skip to main content

Search for: All records

Creators/Authors contains: "Hinojos, Selena"

Note: When clicking on a Digital Object Identifier (DOI) number, you will be taken to an external site maintained by the publisher. Some full text articles may not yet be available without a charge during the embargo (administrative interval).
What is a DOI Number?

Some links on this page may take you to non-federal websites. Their policies may differ from this site.

  1. Free, publicly-accessible full text available March 1, 2025
  2. Free, publicly-accessible full text available December 1, 2024
  3. Free, publicly-accessible full text available August 1, 2024
  4. Flooding is a natural hazard that touches nearly all facets of the globe and is expected to become more frequent and intensified due to climate and land-use change. However, flooding does not impact all individuals equally. Therefore, understanding how flooding impacts distribute across populations of different socioeconomic and demographic backgrounds is vital. One approach to reducing flood risk on people is using indicators, such as social vulnerability indices and flood exposure metrics, to inform decision-making for flood risk management. However, such indicators can face the scale and zonal effect produced by the Modifiable Areal Unit Problem (MAUP). This study investigates how the U.S. Census block group, tract, and county scale selection impacts social vulnerability and flood exposure outcomes within coastal Virginia, USA. Here we show how (1) scale selection can obstruct our understanding of drivers of vulnerability, (2) increasingly aggregated scales significantly undercount highly vulnerable populations, and (3) hotspot clusters of social vulnerability and flood exposure can identify variable priority areas for current and future flood risk reduction. Study results present considerations about using such indicators, given the real-life consequences that can occur due to the MAUP. The results of this work warrant understanding the implications of scale selection on research methodological approaches and what this means for practitioners and policymakers that utilize such information to help guide flood mitigation strategies.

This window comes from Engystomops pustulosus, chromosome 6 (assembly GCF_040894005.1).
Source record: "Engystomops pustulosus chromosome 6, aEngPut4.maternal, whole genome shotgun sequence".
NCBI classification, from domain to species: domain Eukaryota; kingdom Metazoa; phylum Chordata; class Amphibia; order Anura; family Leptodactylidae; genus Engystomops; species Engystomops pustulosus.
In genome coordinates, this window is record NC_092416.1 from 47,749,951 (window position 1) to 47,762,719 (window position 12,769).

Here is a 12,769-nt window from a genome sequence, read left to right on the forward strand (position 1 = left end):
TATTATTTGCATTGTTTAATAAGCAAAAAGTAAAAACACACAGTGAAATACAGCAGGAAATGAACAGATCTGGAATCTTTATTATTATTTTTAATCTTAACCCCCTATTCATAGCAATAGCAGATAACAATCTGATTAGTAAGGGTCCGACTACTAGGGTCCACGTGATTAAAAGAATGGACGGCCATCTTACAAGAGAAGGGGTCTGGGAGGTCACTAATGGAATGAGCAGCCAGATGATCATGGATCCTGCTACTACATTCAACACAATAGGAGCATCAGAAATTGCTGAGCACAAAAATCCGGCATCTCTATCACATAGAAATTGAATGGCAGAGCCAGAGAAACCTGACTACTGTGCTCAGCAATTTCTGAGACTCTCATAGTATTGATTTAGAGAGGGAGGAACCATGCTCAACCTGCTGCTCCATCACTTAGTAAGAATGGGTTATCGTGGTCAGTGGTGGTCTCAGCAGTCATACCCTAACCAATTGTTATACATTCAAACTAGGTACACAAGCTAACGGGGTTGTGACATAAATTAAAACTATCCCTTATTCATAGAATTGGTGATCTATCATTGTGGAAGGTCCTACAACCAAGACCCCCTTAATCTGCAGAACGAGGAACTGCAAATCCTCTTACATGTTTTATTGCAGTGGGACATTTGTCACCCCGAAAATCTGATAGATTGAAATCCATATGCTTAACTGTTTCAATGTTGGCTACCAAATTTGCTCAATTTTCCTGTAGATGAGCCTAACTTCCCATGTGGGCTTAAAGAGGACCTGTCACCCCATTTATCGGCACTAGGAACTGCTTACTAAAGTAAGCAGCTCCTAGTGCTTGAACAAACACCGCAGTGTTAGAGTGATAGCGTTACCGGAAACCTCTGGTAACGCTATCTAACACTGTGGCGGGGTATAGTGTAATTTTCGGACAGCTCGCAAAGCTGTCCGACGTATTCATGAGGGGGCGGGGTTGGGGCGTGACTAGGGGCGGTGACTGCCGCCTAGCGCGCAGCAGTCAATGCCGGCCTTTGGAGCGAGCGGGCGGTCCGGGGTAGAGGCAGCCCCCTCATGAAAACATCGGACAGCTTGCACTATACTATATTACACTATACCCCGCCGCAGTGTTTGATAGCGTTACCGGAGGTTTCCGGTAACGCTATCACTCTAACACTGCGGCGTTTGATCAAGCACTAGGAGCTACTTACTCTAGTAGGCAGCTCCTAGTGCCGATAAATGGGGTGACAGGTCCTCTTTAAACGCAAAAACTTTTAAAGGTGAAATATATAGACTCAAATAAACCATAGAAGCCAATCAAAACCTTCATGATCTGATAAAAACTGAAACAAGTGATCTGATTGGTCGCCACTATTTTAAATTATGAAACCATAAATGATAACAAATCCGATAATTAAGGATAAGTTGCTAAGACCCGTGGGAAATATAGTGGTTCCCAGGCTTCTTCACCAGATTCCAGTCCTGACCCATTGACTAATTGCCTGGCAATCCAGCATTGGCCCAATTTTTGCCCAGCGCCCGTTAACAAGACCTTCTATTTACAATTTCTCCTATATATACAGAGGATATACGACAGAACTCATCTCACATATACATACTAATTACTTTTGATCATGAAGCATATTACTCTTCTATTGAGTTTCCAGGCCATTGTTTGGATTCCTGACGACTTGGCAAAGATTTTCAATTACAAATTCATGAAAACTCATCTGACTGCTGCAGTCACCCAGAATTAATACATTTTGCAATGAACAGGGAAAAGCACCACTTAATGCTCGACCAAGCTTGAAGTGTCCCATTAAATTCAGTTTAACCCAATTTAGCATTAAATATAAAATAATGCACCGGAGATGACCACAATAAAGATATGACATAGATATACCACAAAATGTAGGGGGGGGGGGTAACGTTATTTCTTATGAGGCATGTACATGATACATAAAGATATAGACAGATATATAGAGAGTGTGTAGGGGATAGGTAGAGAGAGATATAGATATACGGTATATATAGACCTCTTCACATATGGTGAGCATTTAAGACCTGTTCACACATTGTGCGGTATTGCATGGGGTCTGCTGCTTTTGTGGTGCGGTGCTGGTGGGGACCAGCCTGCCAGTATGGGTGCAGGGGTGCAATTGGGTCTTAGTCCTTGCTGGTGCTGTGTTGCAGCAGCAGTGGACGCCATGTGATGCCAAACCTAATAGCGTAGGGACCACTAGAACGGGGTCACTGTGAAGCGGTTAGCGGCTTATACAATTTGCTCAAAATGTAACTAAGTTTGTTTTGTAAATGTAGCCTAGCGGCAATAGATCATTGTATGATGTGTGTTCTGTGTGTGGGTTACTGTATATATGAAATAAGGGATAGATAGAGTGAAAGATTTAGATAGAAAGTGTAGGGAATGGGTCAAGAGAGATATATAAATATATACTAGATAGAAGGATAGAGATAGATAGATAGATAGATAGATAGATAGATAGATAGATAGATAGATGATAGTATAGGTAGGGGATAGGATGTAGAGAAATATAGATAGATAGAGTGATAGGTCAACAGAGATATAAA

more » « less
  5. Free, publicly-accessible full text available June 1, 2024